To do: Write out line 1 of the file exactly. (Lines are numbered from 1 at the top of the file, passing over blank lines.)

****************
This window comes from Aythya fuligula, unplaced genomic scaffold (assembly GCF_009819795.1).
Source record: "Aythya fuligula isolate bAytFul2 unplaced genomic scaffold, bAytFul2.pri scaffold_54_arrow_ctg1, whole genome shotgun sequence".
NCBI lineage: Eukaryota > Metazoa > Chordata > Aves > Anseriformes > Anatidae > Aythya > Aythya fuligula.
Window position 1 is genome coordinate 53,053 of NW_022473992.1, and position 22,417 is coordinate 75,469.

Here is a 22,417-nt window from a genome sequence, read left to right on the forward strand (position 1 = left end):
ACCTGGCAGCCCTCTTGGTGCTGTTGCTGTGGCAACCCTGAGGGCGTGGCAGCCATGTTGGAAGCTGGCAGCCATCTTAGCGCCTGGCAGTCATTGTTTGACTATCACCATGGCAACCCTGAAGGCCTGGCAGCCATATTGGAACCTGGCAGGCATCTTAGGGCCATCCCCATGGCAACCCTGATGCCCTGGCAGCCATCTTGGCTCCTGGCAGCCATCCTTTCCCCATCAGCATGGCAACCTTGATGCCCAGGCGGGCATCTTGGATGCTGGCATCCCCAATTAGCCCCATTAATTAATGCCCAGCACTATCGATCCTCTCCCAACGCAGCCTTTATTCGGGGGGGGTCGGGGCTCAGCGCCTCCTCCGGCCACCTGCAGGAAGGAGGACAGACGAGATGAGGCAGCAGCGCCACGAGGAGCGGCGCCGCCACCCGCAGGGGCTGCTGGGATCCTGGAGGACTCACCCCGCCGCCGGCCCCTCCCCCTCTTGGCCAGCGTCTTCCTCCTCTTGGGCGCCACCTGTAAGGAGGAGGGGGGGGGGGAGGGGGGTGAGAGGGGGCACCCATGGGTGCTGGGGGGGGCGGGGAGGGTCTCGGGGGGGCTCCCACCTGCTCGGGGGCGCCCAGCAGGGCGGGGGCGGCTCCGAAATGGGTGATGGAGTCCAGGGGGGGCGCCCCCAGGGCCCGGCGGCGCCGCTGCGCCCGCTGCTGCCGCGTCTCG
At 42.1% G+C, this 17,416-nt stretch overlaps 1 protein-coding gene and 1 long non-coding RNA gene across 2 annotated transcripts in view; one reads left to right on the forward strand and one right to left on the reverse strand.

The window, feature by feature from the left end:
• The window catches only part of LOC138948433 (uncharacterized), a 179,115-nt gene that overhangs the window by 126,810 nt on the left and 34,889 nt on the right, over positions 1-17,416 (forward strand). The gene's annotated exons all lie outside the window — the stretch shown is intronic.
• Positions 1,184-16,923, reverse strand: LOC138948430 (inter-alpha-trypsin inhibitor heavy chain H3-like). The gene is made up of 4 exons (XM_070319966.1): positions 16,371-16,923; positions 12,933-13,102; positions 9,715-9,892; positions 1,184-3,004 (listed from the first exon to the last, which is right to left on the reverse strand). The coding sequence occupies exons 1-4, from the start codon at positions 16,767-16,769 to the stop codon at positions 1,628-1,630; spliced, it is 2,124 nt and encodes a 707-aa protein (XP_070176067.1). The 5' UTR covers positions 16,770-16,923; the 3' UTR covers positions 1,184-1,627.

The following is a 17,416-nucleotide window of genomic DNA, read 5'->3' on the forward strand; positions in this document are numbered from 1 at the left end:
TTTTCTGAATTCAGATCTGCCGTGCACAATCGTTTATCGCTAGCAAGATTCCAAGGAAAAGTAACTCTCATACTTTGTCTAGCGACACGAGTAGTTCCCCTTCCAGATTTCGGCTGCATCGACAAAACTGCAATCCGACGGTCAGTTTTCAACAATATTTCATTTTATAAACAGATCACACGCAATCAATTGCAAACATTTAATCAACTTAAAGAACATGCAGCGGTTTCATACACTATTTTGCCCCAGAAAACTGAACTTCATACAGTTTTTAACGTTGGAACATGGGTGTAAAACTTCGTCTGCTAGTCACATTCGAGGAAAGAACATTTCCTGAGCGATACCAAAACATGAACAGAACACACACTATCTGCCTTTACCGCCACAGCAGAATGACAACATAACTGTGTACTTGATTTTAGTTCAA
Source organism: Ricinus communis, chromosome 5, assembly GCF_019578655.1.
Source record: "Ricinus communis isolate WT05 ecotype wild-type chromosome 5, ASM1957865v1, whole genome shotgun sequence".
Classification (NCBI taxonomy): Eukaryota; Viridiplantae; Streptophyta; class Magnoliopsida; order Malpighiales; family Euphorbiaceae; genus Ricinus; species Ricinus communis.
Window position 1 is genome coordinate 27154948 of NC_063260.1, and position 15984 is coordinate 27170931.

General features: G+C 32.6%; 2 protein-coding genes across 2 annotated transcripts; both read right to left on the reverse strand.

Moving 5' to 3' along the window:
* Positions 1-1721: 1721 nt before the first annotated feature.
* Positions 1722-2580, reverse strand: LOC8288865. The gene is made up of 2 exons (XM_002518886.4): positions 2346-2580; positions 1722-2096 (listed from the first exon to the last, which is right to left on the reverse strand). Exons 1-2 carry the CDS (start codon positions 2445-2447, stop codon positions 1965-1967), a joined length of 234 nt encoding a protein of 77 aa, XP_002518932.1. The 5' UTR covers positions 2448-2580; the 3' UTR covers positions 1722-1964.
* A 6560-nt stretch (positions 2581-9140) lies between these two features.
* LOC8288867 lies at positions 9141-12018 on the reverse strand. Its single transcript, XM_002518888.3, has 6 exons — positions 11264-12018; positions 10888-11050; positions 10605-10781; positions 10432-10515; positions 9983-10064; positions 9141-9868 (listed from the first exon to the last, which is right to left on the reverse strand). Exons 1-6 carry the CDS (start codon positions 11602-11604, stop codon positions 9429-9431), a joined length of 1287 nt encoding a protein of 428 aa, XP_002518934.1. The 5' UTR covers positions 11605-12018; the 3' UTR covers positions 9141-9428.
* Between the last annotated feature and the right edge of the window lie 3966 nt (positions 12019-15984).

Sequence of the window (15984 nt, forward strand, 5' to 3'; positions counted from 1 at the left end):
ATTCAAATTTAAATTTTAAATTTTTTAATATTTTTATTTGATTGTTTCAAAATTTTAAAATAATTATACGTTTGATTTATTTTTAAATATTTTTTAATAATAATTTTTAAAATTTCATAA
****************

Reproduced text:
This window comes from Aythya fuligula, unplaced genomic scaffold (assembly GCF_009819795.1).